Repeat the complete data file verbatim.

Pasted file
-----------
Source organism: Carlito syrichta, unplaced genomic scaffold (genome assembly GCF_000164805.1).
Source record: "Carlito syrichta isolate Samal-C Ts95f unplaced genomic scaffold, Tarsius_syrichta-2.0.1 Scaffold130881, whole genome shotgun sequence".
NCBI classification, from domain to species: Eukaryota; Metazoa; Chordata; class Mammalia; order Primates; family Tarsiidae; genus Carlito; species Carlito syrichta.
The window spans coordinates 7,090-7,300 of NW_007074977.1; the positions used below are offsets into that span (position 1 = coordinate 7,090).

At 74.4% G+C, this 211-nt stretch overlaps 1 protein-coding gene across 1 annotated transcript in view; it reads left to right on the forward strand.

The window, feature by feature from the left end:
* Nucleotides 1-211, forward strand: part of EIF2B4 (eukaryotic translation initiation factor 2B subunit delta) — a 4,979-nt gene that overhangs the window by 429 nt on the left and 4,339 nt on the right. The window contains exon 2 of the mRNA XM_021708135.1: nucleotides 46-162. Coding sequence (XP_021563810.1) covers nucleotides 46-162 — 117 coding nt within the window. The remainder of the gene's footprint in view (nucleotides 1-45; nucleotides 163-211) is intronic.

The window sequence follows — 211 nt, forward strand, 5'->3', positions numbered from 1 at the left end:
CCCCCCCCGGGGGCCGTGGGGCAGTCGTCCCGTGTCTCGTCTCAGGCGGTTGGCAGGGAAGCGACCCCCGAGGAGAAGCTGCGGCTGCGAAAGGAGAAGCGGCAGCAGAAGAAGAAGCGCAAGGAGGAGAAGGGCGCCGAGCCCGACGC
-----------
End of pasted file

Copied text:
Source organism: Carlito syrichta, unplaced genomic scaffold (genome assembly GCF_000164805.1).
Source record: "Carlito syrichta isolate Samal-C Ts95f unplaced genomic scaffold, Tarsius_syrichta-2.0.1 Scaffold130881, whole genome shotgun sequence".
NCBI classification, from domain to species: Eukaryota; Metazoa; Chordata; class Mammalia; order Primates; family Tarsiidae; genus Carlito; species Carlito syrichta.
The window spans coordinates 7,090-7,300 of NW_007074977.1; the positions used below are offsets into that span (position 1 = coordinate 7,090).

At 74.4% G+C, this 211-nt stretch overlaps 1 protein-coding gene across 1 annotated transcript in view; it reads left to right on the forward strand.

The window, feature by feature from the left end:
* Nucleotides 1-211, forward strand: part of EIF2B4 (eukaryotic translation initiation factor 2B subunit delta) — a 4,979-nt gene that overhangs the window by 429 nt on the left and 4,339 nt on the right. The window contains exon 2 of the mRNA XM_021708135.1: nucleotides 46-162. Coding sequence (XP_021563810.1) covers nucleotides 46-162 — 117 coding nt within the window. The remainder of the gene's footprint in view (nucleotides 1-45; nucleotides 163-211) is intronic.

The window sequence follows — 211 nt, forward strand, 5'->3', positions numbered from 1 at the left end:
CCCCCCCCGGGGGCCGTGGGGCAGTCGTCCCGTGTCTCGTCTCAGGCGGTTGGCAGGGAAGCGACCCCCGAGGAGAAGCTGCGGCTGCGAAAGGAGAAGCGGCAGCAGAAGAAGAAGCGCAAGGAGGAGAAGGGCGCCGAGCCCGACGC